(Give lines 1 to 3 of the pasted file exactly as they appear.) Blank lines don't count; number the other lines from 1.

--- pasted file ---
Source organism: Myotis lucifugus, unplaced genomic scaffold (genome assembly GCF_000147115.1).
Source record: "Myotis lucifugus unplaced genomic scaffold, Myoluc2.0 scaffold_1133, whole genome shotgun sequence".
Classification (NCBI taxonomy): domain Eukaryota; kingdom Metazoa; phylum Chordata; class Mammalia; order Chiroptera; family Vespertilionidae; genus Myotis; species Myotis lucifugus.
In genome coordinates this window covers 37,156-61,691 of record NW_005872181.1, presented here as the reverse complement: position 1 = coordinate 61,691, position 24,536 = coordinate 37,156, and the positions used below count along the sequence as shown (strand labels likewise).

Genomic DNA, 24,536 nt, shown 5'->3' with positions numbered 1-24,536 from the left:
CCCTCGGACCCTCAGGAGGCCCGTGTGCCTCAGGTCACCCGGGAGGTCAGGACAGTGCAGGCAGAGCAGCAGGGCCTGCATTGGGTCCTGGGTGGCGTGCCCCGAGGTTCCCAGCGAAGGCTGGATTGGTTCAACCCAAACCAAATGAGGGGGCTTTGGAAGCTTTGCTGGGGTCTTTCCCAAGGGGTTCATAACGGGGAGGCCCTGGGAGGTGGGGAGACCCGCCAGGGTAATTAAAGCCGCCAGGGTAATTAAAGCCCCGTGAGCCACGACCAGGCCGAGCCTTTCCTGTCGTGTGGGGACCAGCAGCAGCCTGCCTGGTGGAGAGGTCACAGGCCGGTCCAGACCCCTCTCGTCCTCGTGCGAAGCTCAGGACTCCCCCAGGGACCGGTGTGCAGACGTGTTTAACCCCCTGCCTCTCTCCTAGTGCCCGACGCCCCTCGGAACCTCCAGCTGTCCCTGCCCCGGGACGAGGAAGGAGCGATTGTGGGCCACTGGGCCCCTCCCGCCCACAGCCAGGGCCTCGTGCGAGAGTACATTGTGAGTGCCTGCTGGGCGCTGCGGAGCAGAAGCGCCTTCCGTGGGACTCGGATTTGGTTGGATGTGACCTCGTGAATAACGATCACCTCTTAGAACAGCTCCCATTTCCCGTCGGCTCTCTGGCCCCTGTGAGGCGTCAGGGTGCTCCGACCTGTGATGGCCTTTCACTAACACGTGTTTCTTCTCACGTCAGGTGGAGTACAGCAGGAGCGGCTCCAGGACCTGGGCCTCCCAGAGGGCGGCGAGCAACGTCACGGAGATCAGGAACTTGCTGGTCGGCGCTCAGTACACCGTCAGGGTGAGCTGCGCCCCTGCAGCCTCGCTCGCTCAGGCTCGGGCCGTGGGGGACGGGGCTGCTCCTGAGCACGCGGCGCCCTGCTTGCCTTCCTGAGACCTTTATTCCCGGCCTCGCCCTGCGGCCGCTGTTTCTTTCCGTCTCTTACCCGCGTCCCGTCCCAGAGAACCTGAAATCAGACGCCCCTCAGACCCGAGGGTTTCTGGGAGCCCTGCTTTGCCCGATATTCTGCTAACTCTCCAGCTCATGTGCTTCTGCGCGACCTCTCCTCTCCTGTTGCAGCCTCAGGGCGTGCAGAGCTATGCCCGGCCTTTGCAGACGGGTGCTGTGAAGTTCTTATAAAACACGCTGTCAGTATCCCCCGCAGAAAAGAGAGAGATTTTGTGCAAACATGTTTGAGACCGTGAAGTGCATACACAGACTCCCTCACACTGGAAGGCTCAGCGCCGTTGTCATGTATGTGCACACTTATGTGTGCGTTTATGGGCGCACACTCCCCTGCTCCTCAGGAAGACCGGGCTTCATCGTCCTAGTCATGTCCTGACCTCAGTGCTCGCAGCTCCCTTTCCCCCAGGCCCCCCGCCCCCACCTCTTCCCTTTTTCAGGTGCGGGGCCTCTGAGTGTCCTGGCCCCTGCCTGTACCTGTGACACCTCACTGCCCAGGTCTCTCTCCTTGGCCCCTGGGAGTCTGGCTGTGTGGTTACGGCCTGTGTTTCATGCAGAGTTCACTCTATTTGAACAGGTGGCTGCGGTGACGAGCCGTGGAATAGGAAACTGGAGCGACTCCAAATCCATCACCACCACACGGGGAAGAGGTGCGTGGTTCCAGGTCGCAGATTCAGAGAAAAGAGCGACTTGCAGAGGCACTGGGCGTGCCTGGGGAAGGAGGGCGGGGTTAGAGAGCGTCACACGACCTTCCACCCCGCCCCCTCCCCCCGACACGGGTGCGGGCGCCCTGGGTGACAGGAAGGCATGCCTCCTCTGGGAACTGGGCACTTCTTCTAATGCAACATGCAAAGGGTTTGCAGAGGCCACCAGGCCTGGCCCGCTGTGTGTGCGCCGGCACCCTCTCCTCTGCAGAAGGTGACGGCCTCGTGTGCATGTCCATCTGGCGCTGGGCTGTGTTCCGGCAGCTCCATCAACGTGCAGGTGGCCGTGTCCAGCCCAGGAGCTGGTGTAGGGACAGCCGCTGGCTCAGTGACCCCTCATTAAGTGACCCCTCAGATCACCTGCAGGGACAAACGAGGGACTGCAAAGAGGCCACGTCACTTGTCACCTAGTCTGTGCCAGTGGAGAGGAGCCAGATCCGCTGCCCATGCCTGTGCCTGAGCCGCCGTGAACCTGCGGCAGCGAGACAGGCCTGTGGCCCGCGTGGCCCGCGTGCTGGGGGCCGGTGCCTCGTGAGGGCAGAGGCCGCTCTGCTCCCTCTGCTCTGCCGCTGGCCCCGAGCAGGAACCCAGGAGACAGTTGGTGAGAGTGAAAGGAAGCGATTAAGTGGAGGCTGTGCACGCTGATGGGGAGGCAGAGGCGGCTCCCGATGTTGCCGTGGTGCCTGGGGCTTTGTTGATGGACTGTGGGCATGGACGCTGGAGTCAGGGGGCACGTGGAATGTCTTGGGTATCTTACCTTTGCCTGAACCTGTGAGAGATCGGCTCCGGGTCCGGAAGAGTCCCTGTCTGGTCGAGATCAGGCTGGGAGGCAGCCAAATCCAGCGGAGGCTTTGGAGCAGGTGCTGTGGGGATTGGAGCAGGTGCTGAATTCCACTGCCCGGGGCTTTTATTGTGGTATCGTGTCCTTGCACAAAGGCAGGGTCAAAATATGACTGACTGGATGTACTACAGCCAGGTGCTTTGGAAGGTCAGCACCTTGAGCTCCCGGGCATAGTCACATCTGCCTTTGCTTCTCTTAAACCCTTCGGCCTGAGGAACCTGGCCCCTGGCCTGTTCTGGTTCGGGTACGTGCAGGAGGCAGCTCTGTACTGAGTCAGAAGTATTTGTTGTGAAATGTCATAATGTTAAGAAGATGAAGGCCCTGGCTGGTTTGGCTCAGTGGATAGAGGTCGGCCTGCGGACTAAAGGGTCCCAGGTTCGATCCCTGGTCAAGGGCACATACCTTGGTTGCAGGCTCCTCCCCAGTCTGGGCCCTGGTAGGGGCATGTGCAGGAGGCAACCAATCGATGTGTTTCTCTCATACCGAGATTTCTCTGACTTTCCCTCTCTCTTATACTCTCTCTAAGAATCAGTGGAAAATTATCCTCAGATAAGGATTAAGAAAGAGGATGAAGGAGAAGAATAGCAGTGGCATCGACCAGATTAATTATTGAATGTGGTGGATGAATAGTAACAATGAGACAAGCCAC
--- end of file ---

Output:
Source organism: Myotis lucifugus, unplaced genomic scaffold (genome assembly GCF_000147115.1).
Source record: "Myotis lucifugus unplaced genomic scaffold, Myoluc2.0 scaffold_1133, whole genome shotgun sequence".
Classification (NCBI taxonomy): domain Eukaryota; kingdom Metazoa; phylum Chordata; class Mammalia; order Chiroptera; family Vespertilionidae; genus Myotis; species Myotis lucifugus.